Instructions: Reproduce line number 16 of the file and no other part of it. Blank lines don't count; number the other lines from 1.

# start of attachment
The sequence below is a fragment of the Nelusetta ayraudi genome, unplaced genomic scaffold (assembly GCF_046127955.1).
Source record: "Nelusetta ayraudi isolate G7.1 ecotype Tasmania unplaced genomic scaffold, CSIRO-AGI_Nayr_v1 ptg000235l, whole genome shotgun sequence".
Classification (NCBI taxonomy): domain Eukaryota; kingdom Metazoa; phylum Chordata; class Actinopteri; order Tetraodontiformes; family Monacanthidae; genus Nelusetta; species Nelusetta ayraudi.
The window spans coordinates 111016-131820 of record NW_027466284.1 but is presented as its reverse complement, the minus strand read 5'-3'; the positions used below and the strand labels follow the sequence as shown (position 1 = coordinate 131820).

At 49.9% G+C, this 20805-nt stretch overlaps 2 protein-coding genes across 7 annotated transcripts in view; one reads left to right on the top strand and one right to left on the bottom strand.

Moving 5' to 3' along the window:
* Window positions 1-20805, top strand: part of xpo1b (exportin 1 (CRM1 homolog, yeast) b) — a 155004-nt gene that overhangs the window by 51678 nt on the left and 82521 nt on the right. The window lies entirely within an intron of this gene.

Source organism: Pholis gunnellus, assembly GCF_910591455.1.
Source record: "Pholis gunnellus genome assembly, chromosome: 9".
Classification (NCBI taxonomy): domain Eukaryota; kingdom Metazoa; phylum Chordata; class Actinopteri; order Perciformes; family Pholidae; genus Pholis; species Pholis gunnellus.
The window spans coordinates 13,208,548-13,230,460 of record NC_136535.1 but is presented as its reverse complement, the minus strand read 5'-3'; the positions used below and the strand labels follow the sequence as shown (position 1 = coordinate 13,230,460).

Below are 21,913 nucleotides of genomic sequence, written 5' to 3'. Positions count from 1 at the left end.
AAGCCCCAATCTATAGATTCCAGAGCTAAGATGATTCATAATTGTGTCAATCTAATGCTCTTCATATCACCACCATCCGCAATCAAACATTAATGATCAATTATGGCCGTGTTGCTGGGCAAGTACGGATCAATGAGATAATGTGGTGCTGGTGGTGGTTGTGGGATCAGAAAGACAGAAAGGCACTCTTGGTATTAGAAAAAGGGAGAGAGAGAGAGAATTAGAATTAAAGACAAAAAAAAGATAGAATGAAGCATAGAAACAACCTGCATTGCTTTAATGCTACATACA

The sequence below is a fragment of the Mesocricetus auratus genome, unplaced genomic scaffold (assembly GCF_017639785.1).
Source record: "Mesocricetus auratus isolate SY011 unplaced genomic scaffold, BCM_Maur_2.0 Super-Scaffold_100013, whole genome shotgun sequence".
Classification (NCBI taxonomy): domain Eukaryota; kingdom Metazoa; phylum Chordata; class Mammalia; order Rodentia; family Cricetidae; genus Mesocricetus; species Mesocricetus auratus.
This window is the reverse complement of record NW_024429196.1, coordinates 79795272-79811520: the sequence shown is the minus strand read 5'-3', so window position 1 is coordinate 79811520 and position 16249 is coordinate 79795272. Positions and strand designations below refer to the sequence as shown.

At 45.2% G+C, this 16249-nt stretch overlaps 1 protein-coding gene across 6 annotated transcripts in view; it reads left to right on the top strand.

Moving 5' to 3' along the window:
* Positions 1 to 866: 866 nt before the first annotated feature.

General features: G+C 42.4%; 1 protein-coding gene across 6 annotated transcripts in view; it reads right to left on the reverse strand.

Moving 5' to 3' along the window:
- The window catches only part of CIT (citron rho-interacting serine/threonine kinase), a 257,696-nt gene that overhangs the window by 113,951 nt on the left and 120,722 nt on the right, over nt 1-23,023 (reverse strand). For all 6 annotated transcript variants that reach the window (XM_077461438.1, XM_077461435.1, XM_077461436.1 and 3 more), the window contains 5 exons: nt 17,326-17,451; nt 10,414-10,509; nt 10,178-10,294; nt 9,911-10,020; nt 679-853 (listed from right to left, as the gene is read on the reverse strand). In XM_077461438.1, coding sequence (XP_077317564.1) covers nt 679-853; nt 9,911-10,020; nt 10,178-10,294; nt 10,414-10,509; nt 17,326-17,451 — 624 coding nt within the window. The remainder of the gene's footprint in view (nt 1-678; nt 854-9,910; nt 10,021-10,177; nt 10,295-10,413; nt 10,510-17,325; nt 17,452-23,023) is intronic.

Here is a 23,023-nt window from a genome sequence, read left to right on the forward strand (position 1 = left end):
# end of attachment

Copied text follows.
Classification (NCBI taxonomy): domain Eukaryota; kingdom Metazoa; phylum Chordata; class Mammalia; order Rodentia; family Cricetidae; genus Mesocricetus; species Mesocricetus auratus.